So many of the lovely Victorian houses in Balham are being returned to a modern-day version of their former glory, undergoing a whole host of restorations and improvements.
We are usually asked to restore the downtrodden (and often dug up) front gardens, something we do with great enthusiasm, skill and pride: new mosaic paths, Yorkstone porch steps, low brick walls, railings and gates – all beautifully proportioned and a fitting welcome
into the lovely living space beyond. Perhaps the biggest concession to modern times, though, is the paving that usually goes in front of the bay window. ‘Low maintenance, please’ is the main reason here, coupled with today’s added hassles of dustbins, wheelie bins and ‘somewhere to put the bikes’.
This all looks great but often, in my view, lacks a softness that is easily remedied with some planting. Furthermore all paving is proven to exacerbate flooding in urban environments. There are many, many options here including pots, shrubs, ‘lollipop’ bay trees, formal parterres (if you’ve got the space), specimen trees and loads more.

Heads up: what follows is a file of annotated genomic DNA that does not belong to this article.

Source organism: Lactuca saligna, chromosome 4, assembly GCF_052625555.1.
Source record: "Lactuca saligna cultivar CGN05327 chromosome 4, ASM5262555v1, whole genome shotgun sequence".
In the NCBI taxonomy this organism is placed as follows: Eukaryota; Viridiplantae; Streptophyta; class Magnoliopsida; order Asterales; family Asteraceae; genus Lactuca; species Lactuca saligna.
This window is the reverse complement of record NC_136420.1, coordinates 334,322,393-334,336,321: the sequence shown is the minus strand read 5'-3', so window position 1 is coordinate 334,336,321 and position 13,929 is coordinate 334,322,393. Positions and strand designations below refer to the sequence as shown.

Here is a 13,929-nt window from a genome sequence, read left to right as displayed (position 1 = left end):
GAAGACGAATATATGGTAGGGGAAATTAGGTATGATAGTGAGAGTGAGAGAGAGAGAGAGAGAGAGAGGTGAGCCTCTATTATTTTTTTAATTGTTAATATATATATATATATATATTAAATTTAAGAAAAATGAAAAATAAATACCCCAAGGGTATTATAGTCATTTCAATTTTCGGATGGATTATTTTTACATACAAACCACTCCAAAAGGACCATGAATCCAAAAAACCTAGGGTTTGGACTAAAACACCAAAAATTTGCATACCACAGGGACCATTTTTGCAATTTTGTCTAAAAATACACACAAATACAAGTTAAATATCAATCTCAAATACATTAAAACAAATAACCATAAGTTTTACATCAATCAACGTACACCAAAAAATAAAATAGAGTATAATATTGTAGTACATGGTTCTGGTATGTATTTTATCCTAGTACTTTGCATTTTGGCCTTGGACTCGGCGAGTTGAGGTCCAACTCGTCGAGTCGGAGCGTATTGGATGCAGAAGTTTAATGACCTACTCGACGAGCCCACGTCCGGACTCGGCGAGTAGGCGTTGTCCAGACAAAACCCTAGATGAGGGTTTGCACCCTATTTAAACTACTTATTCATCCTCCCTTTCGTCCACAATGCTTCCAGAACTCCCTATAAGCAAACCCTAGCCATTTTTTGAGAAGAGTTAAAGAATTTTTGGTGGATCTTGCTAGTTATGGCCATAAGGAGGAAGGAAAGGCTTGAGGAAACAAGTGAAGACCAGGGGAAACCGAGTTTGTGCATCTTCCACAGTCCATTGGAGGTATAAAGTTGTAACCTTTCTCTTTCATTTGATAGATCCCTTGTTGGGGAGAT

My top recommendation, though, is the much maligned and massively underrated hedge. Don’t be put off by the woody and overbearing privet relics of the past. A new evergreen hedge, like Yew, Bay, Privet or Lonicera will serve you in so many ways. Situated in the traditional strip just behind the low front wall, they bring softening greenery to your front garden combined with a high degree of privacy from passers-by.
But hedges are so much more than just a lush screen. They soak up excess surface water after rainfall and masses of greenhouse carbon dioxide at night-time. Better still, research has shown that they absorb traffic noise and traffic pollution, filtering many of the harmful particulates from exhaust fumes. More hedges make for much cleaner air at home and in
the wider community.
And the low maintenance? Well, a haircut once a year, two at the most, is all they need. And if that doesn’t represent a great investment, I don’t know what does.
Chris Martin, of The London Front Garden Company Ltd